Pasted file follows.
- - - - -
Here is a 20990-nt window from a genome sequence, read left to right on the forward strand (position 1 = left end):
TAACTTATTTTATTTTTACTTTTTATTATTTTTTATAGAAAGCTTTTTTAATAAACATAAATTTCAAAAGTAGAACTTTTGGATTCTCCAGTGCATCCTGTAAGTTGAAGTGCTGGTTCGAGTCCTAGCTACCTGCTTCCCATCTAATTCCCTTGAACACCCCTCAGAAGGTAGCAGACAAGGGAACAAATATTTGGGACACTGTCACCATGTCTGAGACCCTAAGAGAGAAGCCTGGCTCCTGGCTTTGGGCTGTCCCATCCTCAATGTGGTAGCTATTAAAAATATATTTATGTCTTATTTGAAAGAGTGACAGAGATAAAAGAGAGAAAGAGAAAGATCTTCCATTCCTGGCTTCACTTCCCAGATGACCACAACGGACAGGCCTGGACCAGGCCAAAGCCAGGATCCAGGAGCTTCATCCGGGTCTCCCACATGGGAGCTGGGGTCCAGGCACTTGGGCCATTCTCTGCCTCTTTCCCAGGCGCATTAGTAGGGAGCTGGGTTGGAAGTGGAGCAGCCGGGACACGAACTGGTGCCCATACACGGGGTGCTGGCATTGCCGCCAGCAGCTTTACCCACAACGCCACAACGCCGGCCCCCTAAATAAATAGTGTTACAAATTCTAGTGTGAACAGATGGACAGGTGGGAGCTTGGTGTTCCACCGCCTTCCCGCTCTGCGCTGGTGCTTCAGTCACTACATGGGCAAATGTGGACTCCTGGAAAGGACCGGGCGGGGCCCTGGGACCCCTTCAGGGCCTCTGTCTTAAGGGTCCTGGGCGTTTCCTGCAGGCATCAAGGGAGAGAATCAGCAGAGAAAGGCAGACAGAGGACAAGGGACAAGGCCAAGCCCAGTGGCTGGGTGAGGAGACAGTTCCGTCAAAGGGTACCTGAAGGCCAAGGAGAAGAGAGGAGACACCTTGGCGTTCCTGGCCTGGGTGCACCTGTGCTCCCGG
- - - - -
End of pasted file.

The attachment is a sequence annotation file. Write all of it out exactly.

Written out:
Here is a 20990-nt window from a genome sequence, read left to right on the forward strand (position 1 = left end):
TAACTTATTTTATTTTTACTTTTTATTATTTTTTATAGAAAGCTTTTTTAATAAACATAAATTTCAAAAGTAGAACTTTTGGATTCTCCAGTGCATCCTGTAAGTTGAAGTGCTGGTTCGAGTCCTAGCTACCTGCTTCCCATCTAATTCCCTTGAACACCCCTCAGAAGGTAGCAGACAAGGGAACAAATATTTGGGACACTGTCACCATGTCTGAGACCCTAAGAGAGAAGCCTGGCTCCTGGCTTTGGGCTGTCCCATCCTCAATGTGGTAGCTATTAAAAATATATTTATGTCTTATTTGAAAGAGTGACAGAGATAAAAGAGAGAAAGAGAAAGATCTTCCATTCCTGGCTTCACTTCCCAGATGACCACAACGGACAGGCCTGGACCAGGCCAAAGCCAGGATCCAGGAGCTTCATCCGGGTCTCCCACATGGGAGCTGGGGTCCAGGCACTTGGGCCATTCTCTGCCTCTTTCCCAGGCGCATTAGTAGGGAGCTGGGTTGGAAGTGGAGCAGCCGGGACACGAACTGGTGCCCATACACGGGGTGCTGGCATTGCCGCCAGCAGCTTTACCCACAACGCCACAACGCCGGCCCCCTAAATAAATAGTGTTACAAATTCTAGTGTGAACAGATGGACAGGTGGGAGCTTGGTGTTCCACCGCCTTCCCGCTCTGCGCTGGTGCTTCAGTCACTACATGGGCAAATGTGGACTCCTGGAAAGGACCGGGCGGGGCCCTGGGACCCCTTCAGGGCCTCTGTCTTAAGGGTCCTGGGCGTTTCCTGCAGGCATCAAGGGAGAGAATCAGCAGAGAAAGGCAGACAGAGGACAAGGGACAAGGCCAAGCCCAGTGGCTGGGTGAGGAGACAGTTCCGTCAAAGGGTACCTGAAGGCCAAGGAGAAGAGAGGAGACACCTTGGCGTTCCTGGCCTGGGTGCACCTGTGCTCCCGG